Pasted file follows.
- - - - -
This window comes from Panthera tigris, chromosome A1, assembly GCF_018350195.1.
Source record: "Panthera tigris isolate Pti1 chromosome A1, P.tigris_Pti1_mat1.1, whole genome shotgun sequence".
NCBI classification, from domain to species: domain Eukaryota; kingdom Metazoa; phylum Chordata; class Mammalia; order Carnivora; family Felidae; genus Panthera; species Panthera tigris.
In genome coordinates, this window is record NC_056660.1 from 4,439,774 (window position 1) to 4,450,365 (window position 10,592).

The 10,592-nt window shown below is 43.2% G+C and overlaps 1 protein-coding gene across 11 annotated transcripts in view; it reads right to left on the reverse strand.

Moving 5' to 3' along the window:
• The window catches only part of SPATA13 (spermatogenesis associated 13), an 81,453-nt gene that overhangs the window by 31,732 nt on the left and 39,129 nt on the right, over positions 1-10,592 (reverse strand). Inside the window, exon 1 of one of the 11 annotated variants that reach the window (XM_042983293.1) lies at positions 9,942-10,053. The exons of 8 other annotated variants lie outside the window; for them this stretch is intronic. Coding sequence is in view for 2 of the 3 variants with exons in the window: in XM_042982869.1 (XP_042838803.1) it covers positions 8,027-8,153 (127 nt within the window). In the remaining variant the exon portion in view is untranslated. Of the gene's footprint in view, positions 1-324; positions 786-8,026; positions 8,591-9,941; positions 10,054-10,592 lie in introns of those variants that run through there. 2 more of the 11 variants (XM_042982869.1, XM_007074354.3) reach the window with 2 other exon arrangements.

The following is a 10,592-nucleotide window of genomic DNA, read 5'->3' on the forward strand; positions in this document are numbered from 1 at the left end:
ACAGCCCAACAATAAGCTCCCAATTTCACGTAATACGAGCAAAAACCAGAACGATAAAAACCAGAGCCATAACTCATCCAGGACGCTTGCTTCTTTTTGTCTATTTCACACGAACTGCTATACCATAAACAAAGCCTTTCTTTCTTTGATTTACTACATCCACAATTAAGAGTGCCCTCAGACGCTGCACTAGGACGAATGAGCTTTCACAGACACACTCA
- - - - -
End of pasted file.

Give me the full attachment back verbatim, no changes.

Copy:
This window comes from Panthera tigris, chromosome A1, assembly GCF_018350195.1.
Source record: "Panthera tigris isolate Pti1 chromosome A1, P.tigris_Pti1_mat1.1, whole genome shotgun sequence".
NCBI classification, from domain to species: domain Eukaryota; kingdom Metazoa; phylum Chordata; class Mammalia; order Carnivora; family Felidae; genus Panthera; species Panthera tigris.
In genome coordinates, this window is record NC_056660.1 from 4,439,774 (window position 1) to 4,450,365 (window position 10,592).

The 10,592-nt window shown below is 43.2% G+C and overlaps 1 protein-coding gene across 11 annotated transcripts in view; it reads right to left on the reverse strand.

Moving 5' to 3' along the window:
• The window catches only part of SPATA13 (spermatogenesis associated 13), an 81,453-nt gene that overhangs the window by 31,732 nt on the left and 39,129 nt on the right, over positions 1-10,592 (reverse strand). Inside the window, exon 1 of one of the 11 annotated variants that reach the window (XM_042983293.1) lies at positions 9,942-10,053. The exons of 8 other annotated variants lie outside the window; for them this stretch is intronic. Coding sequence is in view for 2 of the 3 variants with exons in the window: in XM_042982869.1 (XP_042838803.1) it covers positions 8,027-8,153 (127 nt within the window). In the remaining variant the exon portion in view is untranslated. Of the gene's footprint in view, positions 1-324; positions 786-8,026; positions 8,591-9,941; positions 10,054-10,592 lie in introns of those variants that run through there. 2 more of the 11 variants (XM_042982869.1, XM_007074354.3) reach the window with 2 other exon arrangements.

The following is a 10,592-nucleotide window of genomic DNA, read 5'->3' on the forward strand; positions in this document are numbered from 1 at the left end:
ACAGCCCAACAATAAGCTCCCAATTTCACGTAATACGAGCAAAAACCAGAACGATAAAAACCAGAGCCATAACTCATCCAGGACGCTTGCTTCTTTTTGTCTATTTCACACGAACTGCTATACCATAAACAAAGCCTTTCTTTCTTTGATTTACTACATCCACAATTAAGAGTGCCCTCAGACGCTGCACTAGGACGAATGAGCTTTCACAGACACACTCA